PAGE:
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Understanding the bioecological determinants of vascular access for haemodialysis therapy : a case study in one satellite haemodialysis community
thesisposted on 2023-05-27, 11:16 authored by Cowan, D
This research project utilised a case study methodology to investigate the bioecological factors influencing the management and care of patients with a vascular access (VA) for their haemodialysis therapy. In Australia in 2012, 61% of patients receiving haemodialysis therapy were treated by a satellite haemodialysis unit (SHDU) (ANZDATA 2013). The boundary for this single case study was one SHDU in Australia and the people associated with this community. This included people living with ESKD receiving a regimen of haemodialysis therapy, those who care for or have an interest in the care of the patient and their VA, their family and or friends as carers and healthcare professionals in the SHDU during the period of data collection. The bioecological model of process, person, context and time (PPCT) (Bronfenbrenner & Ceci, 1994) was used throughout the case study to guide the research method, analysis and presentation of results. The case study report commences with the articulation of the descriptive theory ‚Äö- the articulation of what is known about the phenomenon (Tobin, 2010, pg. 288). This descriptive theory utilised an emic perspective to embed the researcher into the parameters of the case and included three works of scholarship. Firstly a narrative literature review was undertaken with the aim to explore the current understanding of what factors influence the care of patients with a VA for haemodialysis. The narrative review revealed five themes related to care of a patient's VA: patient's experience; relationships-empowerment and shared decision making; environment of healthcare; time; quality of life as the outcome of care. Secondly, a reflection on past clinical practice using a single person case study approach was completed. Thirdly, a review of the journey typically travelled by a person with ESKD and their family and friends as carers was documented by the researcher drawing on clinical experience as a nephrology (renal) haemodialysis nurse and current available literature. This case study collected data through a self-administered questionnaire comprising of open ended questions that varied between the participant groups and Likert scale questions for the patient participants of a range of pertinent variables identified through the descriptive theory. These included physical and mental wellbeing as measured by the SF-36v2¬¨vÜ (physical health component and mental health component), empowerment, family strengths and the SHDU ecology. The questionnaires were completed by 32 patients, 8 family or friends as carers and 14 healthcare professionals anonymously. The mixed methods case study findings demonstrated that the outcomes of managing a patient's VA is influenced by everyone in the ecology of care ‚Äö- the patients, their family and or friends as carers and healthcare professionals. Subsequently, significant and previously unexplored relationships between the three participant groups within the SHDU community emerged. Arising from this research is the recommendation that clinical practice guidelines which concentrate on the biological factors of nursing care should be supported by bioecological domains.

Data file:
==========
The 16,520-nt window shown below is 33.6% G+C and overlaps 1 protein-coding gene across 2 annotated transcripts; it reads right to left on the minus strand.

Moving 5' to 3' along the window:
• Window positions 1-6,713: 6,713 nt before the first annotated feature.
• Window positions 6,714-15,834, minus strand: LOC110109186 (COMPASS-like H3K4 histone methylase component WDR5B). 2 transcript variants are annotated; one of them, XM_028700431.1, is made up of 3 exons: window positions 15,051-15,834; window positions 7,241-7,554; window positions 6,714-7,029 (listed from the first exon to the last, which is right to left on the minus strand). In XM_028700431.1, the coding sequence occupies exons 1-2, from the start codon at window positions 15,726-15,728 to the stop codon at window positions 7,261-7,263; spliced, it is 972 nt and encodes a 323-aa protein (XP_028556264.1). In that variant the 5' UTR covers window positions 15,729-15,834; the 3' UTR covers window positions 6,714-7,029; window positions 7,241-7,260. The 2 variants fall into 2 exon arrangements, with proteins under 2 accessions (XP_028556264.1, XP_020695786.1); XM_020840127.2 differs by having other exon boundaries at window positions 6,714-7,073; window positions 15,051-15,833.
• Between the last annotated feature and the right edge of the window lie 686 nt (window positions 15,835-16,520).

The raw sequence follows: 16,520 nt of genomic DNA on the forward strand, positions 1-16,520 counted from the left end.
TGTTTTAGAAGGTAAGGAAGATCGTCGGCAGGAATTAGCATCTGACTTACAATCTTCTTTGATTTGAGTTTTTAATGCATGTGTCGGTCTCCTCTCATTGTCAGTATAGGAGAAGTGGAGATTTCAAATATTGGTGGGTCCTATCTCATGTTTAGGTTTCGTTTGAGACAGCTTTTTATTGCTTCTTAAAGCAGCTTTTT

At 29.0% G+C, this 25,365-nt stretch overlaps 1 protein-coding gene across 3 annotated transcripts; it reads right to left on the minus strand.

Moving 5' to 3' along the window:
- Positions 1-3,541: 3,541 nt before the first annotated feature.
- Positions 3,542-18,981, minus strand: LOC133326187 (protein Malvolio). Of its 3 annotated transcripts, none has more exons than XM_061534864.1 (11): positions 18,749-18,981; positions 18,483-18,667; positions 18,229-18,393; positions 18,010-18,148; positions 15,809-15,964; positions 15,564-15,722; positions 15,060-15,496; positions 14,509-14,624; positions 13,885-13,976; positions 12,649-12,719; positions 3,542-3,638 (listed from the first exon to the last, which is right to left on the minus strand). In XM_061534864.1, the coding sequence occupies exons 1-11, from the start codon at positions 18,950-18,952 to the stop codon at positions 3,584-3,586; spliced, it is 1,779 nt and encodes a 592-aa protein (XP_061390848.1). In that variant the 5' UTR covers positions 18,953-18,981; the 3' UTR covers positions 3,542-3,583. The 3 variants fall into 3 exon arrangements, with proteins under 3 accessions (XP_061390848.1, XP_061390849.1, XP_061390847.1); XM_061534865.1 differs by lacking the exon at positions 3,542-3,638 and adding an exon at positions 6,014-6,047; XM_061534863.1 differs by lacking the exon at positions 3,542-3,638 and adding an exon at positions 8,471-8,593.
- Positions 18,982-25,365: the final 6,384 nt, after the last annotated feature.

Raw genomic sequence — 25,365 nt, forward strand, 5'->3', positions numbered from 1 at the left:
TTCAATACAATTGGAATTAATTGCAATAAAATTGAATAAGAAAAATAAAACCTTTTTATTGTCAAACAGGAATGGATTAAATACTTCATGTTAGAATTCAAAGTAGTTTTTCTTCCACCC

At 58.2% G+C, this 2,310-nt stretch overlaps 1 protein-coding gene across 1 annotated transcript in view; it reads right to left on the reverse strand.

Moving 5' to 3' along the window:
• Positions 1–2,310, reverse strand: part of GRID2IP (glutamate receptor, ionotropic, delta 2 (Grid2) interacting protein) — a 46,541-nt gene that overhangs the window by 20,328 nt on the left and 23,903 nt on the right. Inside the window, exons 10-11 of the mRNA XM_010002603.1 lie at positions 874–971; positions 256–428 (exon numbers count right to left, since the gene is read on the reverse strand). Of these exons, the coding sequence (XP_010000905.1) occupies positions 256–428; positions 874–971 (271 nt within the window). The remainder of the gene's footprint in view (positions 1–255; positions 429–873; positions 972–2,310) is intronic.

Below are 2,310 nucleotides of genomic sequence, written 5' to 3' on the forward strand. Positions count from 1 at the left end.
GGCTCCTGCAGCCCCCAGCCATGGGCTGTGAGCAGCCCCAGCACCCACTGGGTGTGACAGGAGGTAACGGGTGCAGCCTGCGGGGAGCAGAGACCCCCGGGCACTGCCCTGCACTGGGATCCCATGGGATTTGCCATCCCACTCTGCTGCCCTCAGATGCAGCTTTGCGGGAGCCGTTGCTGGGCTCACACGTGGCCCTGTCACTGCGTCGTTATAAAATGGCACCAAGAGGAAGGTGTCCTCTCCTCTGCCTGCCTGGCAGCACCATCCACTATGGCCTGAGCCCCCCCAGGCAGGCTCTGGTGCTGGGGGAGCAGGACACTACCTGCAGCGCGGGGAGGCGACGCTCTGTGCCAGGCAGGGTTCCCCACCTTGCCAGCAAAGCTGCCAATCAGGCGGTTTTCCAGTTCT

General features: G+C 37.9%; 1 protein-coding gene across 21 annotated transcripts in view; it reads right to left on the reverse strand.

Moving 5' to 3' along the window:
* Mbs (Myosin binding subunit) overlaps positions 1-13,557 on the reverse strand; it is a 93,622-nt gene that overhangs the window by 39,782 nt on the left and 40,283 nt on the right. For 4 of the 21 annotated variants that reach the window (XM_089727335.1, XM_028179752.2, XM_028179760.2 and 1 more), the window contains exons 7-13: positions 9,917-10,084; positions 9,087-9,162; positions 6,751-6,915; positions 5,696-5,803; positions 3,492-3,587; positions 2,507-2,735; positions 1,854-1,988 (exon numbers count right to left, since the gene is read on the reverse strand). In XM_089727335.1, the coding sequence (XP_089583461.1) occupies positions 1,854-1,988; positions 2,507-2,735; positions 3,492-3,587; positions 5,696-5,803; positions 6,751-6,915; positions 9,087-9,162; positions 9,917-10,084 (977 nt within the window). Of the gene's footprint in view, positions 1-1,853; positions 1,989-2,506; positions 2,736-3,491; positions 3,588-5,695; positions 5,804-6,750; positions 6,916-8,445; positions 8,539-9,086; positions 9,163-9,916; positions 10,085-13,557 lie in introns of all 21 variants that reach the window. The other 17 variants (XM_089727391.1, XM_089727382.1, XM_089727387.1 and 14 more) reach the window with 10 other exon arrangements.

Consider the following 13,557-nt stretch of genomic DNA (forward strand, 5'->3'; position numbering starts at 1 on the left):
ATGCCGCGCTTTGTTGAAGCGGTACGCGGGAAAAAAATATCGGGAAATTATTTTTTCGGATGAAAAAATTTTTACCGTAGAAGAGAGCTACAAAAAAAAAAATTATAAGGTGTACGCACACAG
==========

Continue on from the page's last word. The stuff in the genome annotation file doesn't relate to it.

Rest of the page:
Rights statementCopyright 2016 the author Chapter 2 appears to be the equivalent of a post-print version of an article published as: Cowan, D., Smith, L. & Chow, J., 2016, Maintaining a viable vascular access for haemodialysis in an elderly person with diabetes: a journey to live, not just to stay alive, Clinical case reports, 4(2), 203-208 DOI:10.1002/ccr3.459 Chapter 3 appears to be the equivalent of the peer reviewed version of the following article: Cowan D., Smith L., Chow J., (2016). Care of a patient's vascular access for haemodialysis: a narrative literature review, Journal of renal care, 42(2), 93-100, which has been published in final form at http://dx.doi.org/1111/jorc.12139 This article may be used for non-commercial purposes in accordance with Wiley Terms and Conditions for Self-Archiving.